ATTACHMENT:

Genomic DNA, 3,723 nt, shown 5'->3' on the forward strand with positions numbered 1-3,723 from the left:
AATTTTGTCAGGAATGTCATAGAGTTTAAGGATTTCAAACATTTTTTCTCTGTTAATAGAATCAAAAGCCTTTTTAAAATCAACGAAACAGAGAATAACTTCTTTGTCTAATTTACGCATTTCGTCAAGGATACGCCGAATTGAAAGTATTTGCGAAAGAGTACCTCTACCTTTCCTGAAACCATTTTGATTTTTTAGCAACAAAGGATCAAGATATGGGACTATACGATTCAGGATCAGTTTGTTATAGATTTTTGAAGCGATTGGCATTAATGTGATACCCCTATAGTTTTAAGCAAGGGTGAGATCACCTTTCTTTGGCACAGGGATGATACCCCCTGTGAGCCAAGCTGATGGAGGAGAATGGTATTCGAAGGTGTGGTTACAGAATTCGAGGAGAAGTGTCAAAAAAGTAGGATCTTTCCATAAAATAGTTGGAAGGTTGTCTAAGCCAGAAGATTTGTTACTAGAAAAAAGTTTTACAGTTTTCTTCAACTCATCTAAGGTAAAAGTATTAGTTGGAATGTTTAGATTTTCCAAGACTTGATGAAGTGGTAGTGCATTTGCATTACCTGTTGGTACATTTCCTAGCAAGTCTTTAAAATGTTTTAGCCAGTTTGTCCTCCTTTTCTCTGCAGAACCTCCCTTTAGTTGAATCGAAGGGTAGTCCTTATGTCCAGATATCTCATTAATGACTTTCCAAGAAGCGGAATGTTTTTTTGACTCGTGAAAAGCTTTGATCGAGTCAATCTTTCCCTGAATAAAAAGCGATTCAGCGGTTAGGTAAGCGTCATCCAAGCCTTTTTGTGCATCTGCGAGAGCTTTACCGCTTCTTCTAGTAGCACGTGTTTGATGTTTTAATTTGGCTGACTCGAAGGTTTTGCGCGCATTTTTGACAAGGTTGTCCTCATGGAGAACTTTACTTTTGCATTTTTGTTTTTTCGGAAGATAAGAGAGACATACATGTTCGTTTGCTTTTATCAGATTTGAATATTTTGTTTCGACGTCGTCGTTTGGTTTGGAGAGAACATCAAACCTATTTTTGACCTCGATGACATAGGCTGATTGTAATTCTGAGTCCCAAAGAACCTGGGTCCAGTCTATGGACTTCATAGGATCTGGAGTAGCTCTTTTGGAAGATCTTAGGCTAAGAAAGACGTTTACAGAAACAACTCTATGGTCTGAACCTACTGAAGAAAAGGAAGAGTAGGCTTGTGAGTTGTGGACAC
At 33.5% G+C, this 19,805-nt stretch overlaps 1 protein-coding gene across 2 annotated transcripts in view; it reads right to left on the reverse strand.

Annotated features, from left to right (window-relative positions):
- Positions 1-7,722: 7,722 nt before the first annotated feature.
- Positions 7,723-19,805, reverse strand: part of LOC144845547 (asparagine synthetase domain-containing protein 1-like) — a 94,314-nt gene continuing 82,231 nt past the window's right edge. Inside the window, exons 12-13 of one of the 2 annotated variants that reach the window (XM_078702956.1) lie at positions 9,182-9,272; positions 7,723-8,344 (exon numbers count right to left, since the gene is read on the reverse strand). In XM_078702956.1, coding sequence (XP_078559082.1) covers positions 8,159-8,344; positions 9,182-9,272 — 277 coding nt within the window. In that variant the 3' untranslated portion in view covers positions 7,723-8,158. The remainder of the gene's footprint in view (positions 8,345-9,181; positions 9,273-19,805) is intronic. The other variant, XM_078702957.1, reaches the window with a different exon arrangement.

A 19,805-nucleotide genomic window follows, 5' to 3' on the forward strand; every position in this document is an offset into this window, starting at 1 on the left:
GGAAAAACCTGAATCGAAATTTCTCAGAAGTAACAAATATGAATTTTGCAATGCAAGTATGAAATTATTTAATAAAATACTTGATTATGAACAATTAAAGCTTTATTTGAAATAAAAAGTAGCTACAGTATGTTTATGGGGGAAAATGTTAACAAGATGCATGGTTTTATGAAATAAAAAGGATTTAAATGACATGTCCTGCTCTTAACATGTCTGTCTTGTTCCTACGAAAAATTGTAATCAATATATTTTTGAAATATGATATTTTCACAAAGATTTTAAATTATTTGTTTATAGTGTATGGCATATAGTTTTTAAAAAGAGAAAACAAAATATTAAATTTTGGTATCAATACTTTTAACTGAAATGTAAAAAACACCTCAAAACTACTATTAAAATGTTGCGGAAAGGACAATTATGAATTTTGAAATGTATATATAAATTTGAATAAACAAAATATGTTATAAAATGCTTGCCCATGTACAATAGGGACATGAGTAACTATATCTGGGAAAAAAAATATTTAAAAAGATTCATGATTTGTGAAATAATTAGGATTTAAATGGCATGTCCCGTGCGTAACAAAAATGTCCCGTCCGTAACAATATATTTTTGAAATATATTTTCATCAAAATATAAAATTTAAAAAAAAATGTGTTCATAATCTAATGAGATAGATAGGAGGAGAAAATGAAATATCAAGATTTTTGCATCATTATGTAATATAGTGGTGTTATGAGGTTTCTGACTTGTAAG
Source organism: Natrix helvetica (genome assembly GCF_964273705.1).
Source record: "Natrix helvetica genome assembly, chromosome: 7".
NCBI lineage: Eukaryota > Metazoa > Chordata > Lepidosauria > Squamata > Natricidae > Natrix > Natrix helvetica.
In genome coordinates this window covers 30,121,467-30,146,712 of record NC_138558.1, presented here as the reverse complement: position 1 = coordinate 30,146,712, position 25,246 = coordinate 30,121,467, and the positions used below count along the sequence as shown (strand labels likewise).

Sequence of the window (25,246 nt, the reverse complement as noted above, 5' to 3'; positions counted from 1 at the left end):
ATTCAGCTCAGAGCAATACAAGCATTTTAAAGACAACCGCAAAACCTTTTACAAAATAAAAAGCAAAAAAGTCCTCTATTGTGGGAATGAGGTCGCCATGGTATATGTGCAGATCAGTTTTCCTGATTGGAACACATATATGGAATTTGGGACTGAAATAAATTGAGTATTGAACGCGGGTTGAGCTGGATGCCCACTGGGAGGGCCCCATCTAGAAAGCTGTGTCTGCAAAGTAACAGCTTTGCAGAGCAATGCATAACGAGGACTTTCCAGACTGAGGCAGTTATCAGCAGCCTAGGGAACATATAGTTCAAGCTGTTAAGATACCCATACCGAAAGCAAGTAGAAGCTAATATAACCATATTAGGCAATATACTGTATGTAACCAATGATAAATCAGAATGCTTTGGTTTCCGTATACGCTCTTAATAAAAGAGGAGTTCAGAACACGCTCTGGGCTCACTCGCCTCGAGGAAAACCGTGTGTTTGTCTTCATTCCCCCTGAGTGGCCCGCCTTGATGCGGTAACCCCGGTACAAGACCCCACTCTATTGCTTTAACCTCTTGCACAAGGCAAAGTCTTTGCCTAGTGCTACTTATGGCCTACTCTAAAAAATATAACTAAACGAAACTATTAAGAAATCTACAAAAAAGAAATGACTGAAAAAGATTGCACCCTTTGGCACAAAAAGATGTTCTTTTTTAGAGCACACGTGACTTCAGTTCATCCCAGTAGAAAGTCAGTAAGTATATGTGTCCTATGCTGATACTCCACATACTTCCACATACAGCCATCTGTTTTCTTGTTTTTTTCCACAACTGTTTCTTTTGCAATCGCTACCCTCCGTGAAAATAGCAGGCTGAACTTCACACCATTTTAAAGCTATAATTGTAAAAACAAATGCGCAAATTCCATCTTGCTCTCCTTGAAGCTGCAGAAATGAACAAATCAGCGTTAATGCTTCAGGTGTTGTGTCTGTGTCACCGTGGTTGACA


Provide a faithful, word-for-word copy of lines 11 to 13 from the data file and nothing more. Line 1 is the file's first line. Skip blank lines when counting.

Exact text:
NCBI lineage: Eukaryota > Metazoa > Chordata > Lepidosauria > Squamata > Natricidae > Natrix > Natrix helvetica.
In genome coordinates this window covers 30,121,467-30,146,712 of record NC_138558.1, presented here as the reverse complement: position 1 = coordinate 30,146,712, position 25,246 = coordinate 30,121,467, and the positions used below count along the sequence as shown (strand labels likewise).

Sequence of the window (25,246 nt, the reverse complement as noted above, 5' to 3'; positions counted from 1 at the left end):